The Rustica comes topped with plenty of spicy Italian sausage, charred broccolini, roasted garlic, mozzarella, aged parmesan and smoked Calabrian honey. The honey is a nice surprise as it really cinches the profile of the other ingredients together. The honey adds just enough sweetness, but not at all too much, to counterbalance the savory.

Dolomiti gives the standard Pepperoni a pleasing enhancement by adding leaves of fresh basil. Not too much cheese and more than enough small, yet slightly thicker, pepperoni that chars just right on the edges in the oven. A pepperoni pizza is generally a staple in pizzerias, and Dolomiti’s makes a good one.

On a second visit, this time for lunch, we had a smaller sampling of the menu. We tried the Bella Donna and the Mercy Mercy from the cocktail menu. The Bella Donna was similar to the Bicicletta, a very nice elderflower grapefruit cocktail. Bella was a little more to the bitter side than the Bicicletta, but refreshing nonetheless. The Mercy Mercy, made with mezcal, Aperol and Cocci Americano, was smoky with a great balance of bitter and sweet, really a perfect partner for the pizzas on the menu.

We shared the Summer Salad, which replaces the Winter Salad for the current season, and the Patata pizza.

Dolomiti Pizzeria and Enoteca colorful Summer Salad

Summer Salad

The Dolomiti Summer Salad is made with a miso dressing, thinly sliced beets, orange slices and toasted sesame seeds. The miso dressing compliments the beets and citrus in a medley of slightly sweet and sour with a hint of citrus.

The Patata might just be the best pizza on the menu. Paper thin shavings of potato partner with pancetta to top the mozzarella, caramelized onions and aged parmesan. I’ve heard of potato-topped pizzas before and had yet to try one. As far as I’m concerned, the Dolomiti Patata is the standard to beat.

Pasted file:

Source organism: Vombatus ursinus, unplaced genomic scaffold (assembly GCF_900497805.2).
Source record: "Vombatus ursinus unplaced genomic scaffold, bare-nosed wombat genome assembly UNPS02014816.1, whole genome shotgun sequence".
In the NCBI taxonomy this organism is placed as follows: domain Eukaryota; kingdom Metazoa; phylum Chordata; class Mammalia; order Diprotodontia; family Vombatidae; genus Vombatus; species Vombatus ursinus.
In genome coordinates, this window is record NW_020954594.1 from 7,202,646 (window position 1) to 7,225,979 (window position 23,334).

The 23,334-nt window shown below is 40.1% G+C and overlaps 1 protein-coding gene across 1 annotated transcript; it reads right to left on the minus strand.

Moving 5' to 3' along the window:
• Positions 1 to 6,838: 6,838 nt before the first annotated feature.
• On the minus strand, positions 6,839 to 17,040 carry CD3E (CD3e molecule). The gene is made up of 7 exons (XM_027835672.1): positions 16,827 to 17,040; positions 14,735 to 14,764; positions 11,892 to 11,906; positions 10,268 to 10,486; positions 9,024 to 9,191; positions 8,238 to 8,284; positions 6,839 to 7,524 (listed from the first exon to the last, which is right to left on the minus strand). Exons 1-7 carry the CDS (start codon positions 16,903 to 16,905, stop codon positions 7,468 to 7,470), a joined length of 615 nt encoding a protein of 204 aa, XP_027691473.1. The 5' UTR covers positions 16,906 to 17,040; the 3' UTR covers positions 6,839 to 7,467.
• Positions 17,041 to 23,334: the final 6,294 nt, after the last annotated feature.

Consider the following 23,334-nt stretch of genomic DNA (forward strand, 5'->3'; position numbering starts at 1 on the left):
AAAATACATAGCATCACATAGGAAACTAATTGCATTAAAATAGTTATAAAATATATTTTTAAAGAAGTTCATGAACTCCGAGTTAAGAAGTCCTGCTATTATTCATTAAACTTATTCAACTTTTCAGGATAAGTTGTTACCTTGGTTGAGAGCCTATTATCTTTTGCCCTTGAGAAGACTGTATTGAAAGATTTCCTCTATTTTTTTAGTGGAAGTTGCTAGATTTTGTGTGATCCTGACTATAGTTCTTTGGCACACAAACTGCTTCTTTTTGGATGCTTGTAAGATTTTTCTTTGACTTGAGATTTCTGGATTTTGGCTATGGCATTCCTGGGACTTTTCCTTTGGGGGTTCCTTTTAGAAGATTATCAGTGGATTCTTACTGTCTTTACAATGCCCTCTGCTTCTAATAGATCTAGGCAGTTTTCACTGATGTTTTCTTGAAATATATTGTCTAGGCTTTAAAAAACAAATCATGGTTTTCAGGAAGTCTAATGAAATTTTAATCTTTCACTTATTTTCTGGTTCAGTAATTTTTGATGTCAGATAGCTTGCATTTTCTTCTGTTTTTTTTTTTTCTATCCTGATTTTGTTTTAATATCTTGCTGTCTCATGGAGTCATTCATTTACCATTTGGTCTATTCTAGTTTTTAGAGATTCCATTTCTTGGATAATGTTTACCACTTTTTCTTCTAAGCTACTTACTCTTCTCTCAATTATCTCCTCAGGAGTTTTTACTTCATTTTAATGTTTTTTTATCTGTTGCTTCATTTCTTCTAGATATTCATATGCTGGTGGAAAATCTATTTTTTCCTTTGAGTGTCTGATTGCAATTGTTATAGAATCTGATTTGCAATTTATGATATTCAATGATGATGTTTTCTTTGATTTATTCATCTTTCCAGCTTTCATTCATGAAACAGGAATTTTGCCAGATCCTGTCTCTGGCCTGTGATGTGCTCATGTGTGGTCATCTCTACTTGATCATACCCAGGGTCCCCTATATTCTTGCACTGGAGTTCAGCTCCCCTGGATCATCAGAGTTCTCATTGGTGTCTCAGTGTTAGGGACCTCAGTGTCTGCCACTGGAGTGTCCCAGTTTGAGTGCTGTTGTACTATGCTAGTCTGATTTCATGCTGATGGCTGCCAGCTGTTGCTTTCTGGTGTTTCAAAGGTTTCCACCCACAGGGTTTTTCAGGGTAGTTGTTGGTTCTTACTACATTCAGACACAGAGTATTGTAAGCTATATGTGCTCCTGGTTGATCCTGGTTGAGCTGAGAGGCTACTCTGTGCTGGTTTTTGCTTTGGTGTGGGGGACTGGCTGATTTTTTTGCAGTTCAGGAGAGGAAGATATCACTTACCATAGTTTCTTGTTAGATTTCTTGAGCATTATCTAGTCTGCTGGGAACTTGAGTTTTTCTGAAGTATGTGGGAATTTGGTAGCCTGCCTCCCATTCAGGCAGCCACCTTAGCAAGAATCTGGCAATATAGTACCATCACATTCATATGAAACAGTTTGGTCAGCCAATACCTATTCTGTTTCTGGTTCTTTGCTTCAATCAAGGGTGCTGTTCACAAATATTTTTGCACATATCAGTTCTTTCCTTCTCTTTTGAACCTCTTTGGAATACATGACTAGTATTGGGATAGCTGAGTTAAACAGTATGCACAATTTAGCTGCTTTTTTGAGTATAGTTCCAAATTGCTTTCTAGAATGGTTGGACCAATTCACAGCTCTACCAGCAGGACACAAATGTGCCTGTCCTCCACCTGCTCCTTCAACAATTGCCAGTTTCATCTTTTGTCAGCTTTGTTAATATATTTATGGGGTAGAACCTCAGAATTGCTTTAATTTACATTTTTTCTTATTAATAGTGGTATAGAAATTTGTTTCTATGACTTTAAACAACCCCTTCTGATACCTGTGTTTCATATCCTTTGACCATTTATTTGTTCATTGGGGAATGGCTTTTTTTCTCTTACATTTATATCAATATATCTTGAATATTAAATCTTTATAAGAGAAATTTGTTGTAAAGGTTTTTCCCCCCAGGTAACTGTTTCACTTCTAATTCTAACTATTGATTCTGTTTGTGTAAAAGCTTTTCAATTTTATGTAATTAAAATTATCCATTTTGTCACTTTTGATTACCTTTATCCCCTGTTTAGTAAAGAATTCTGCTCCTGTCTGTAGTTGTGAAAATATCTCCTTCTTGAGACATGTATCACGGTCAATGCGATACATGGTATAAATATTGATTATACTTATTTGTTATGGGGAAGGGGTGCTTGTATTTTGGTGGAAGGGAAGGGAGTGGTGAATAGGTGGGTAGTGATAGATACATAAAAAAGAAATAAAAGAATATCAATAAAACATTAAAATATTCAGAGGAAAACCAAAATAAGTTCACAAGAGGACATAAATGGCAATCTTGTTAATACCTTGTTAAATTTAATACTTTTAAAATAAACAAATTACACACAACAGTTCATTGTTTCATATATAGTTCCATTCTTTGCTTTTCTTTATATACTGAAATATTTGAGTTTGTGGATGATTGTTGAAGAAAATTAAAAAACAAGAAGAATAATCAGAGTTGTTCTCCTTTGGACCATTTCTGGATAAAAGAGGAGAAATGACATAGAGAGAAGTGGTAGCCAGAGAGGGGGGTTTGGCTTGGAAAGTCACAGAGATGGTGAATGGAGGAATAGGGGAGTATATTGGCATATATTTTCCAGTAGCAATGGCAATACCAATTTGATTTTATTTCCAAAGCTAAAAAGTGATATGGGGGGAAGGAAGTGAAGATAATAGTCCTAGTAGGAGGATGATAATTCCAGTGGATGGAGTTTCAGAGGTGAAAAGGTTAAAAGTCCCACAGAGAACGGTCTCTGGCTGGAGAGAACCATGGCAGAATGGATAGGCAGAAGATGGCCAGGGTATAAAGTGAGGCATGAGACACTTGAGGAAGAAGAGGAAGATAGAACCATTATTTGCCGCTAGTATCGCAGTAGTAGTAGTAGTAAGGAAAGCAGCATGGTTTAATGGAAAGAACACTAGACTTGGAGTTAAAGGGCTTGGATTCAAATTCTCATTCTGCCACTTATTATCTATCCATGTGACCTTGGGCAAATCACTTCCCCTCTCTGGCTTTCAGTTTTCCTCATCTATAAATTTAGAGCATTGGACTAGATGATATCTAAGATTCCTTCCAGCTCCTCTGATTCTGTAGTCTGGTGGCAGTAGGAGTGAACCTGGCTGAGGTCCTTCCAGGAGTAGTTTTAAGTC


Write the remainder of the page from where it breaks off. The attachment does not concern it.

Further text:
Dolomiti Pizzeria and Enoteca Citrus and Cream dessert

Citrus and Cream

 

Dolomiti collaborates with Coneflower Creamery just around the corner for their desserts. We tried the Citrus & Cream, a blood orange sorbet, with crème fraiche ice cream , lemon curd, Campari syrup and topped with neat little slices of meringue. It’s light and refreshing and something I recommend to cap a Dolomiti pizza.

Maides uses his own sourdough recipe for the pizzas. There’s no disappointment at the end of a slice because the crust is so darned good. Like many items on the menu, it’s bold and delicious without overpowering everything else. In addition to great flavor, the crust has that little bit of crunch with a bubbly dough in the middle that melts in your mouth.

The name “Dolomiti” comes from the Dolomite mountain range in Italy. Maides worked in a hotel in northern Italy alongside his brother, Benjamin Maides (who also owns a restaurant in town with partner Carlos – Au Courant Regional Kitchen). The mountain range separates Italy from Switzerland and Austria.

The Maides brothers were born in Switzerland, so Tim wanted a pizzeria that reflected a Swiss and Germanic influence. Knowing this explains the menu’s inspiration – it’s a nice counter to traditional southern Italian cuisine.

outside view of the Dolomiti Pizzeria and Enoteca entrance

Entrance to Dolomiti Pizzeria and Enoteca

“Every neighborhood needs its own pizzeria,” Maides said. “It’s the cornerstone of a community. So when we got the chance to be a part of Millwork Commons, we knew we had to be a unique pizzeria. We call ourselves a ‘pizza restaurant.’”

Dolomiti will be opening a patio soon. If you’re planning to dine al fresco, I’d recommend Aperol spritzers, one of the salads and literally any of the pizzas.

I’m looking forward to many return visits to Dolomiti, so I can travel through the rest of the menu, and revisit some new favorites, like the Patata.

Dolomiti Pizzeria and Enoteca

1105 North 13th Street
Omaha, NE 68102

(531) 375-5111

https://pizzadolomiti.com